In the wake of World War I, Puerto Rican and Latin American immigrants first began arriving in New York, settling in a little corner of upper Manhattan around 110th Street and Lexington Avenue, which is now known as Spanish Harlem. With a foothold firmly established in El Barrio, the neighborhood blossomed after World War II, when a new wave of immigration transformed the face of the city.
To coincide with his Exhibition at Cologne’s Galerie Bene Taschen, we catch up with Joseph Rodriguez to discover more about his poignant ’80s snapshots of El Barrio.
Midway through Freedomland – the second of Richard Price’s three novels set in the fictional New Jersey city Dempsey – an ambitious local reporter scrutinizes the apartment of a mother grieving over the disappearance of her young son.
It took five years for Brooklyn-Born photographer Joseph Rodriguez to complete the Spansih Harlem series, his most expansive, thorough, and personal body of work to date. A Puerto Rican New Yorker born in the 50s, Rodriguez grew up strongly Aware of the stereotypical narratives attributed to his community across the Mainstream media – a reductive, simplistic discourse he always felt the urge to defy. „As a Latino, I wanted to own my Story,“ he tells us. „That’s why it took me so Long to make this work – I wanted to do the opposite of what the media did, and go in deeper, give a broader, wider lens view of what it truly meant to be a part of this community of East Harlem, ‚El Barrio‘.“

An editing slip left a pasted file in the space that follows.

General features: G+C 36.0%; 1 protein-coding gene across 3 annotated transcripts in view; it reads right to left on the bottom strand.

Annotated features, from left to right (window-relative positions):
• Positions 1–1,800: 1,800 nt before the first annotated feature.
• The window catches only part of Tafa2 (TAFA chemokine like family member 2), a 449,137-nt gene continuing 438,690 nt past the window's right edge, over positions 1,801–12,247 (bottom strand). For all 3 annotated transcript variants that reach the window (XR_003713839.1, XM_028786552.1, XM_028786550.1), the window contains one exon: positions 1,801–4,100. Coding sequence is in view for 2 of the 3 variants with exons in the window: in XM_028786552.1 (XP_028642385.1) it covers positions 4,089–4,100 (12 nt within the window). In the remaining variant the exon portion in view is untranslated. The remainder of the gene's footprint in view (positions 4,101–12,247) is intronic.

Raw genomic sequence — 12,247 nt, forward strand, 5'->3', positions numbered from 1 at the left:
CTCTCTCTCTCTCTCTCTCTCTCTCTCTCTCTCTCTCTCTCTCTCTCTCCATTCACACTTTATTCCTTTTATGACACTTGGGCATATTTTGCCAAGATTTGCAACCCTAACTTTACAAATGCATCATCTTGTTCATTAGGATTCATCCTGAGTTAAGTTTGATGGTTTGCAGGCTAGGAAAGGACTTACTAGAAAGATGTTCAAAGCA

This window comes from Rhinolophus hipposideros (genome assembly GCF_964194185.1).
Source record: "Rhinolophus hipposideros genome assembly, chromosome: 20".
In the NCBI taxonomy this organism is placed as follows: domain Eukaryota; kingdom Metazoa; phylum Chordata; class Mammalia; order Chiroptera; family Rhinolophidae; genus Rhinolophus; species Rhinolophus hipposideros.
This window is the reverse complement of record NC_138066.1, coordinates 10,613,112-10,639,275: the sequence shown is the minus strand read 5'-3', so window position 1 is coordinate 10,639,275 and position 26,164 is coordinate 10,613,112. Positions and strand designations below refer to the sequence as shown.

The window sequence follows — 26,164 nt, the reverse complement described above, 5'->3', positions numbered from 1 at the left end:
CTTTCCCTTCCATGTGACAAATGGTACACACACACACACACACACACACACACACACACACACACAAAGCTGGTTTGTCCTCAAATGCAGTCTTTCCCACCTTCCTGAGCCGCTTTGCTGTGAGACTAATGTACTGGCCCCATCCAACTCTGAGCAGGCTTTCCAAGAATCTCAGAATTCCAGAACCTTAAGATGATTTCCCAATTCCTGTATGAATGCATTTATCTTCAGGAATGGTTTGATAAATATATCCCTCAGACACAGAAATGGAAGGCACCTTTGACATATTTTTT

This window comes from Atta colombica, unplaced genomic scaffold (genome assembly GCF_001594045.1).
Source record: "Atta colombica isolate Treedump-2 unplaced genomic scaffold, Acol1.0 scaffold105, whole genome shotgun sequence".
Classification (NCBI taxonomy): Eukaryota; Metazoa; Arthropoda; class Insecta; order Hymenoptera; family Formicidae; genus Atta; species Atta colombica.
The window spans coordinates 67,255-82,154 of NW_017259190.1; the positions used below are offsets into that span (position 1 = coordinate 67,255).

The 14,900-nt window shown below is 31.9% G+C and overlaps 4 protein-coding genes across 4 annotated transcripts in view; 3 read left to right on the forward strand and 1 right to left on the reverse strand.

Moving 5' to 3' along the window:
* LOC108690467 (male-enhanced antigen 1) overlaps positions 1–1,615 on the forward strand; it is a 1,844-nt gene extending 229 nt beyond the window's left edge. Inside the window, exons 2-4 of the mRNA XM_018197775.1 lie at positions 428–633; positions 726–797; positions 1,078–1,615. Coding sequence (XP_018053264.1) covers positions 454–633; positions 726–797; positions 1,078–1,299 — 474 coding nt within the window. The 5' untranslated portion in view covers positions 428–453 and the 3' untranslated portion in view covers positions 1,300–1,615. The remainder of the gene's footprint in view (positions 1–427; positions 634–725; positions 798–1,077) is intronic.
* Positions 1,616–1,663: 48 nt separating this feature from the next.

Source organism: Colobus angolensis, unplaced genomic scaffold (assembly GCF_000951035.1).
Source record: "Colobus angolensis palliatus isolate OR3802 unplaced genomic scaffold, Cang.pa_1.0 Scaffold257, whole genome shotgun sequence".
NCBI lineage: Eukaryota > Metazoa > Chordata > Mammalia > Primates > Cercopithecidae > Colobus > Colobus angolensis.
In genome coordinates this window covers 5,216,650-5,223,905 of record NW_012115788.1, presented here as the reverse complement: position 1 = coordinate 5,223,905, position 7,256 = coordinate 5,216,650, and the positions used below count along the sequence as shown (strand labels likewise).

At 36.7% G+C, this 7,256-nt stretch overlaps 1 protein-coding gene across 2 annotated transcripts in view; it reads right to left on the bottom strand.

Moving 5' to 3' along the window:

Joseph Rodriguez fotografierte in den 80er Jahren die Straßen und Häuser des New Yorker Viertels „Spanish Harlem“. Im Mittelpunkt stehen dabei nicht Kriminalität und Gewalt, sondern die Anwohner selbst. Sie gewährtem dem Fotografen Zugang zu ihrem Gemeinschaftsleben – so entstanden intime Fotografien, die vom 20. April bis zum 30. Juni in der Kölner Galerie Bene Taschen ausgestellt werden.
Galerie Bene Taschen hosts David LaChapelle’s „Recollections in America” and Joseph Rodriguez’s „Spanish Harlem“ joint exhibition at its Cologne venue.
Incredible portraits capture characters of the troubled neighborhood at a time when outsiders wouldn’t dare to enter:
In den Achtzigerjahren war das New Yorker Viertel „Spanish Harlem“ nur für Insider zugänglich. Joseph Rodriguez zeigt in seinen Bildern den Geist der Nachbarschaft.
IN THE LATE 1980s, Brooklyn-born Puerto Rican photographer Joseph Rodriguez spent five years in northeastern Manhattan making pictures of the working-class Puerto Rican and black residents of Spanish Harlem, an area known affectionately as El Barrio. His photographs are counterpoints to the once pervasive depictions of a place identified widely with a supposed culture of poverty, its people the archetypes for the irredeemable black and brown subjects of late twentieth-century America’s urban crises. The fourteen largeformat color prints that were shown at the Bronx Documentary Center’s storefront gallery this past winter, accompanied by images emanating from two slide projectors at the center of the room, confront the dehumanizing effects of structural inequality and municipal disinvestment. Yet the scenes Rodriguez captured also affirm that these conditions did little to extinguish the vibrancy of kinship and other social ties at the heart of a community.
The New York neighbourhood of East Harlem, or El Barrio, has long been the home of many of the city’s Latino population. Journalist Ed Morales describes it as the place „where hip-hop and salsa trumps classical, prime real estate gives way to inner city“.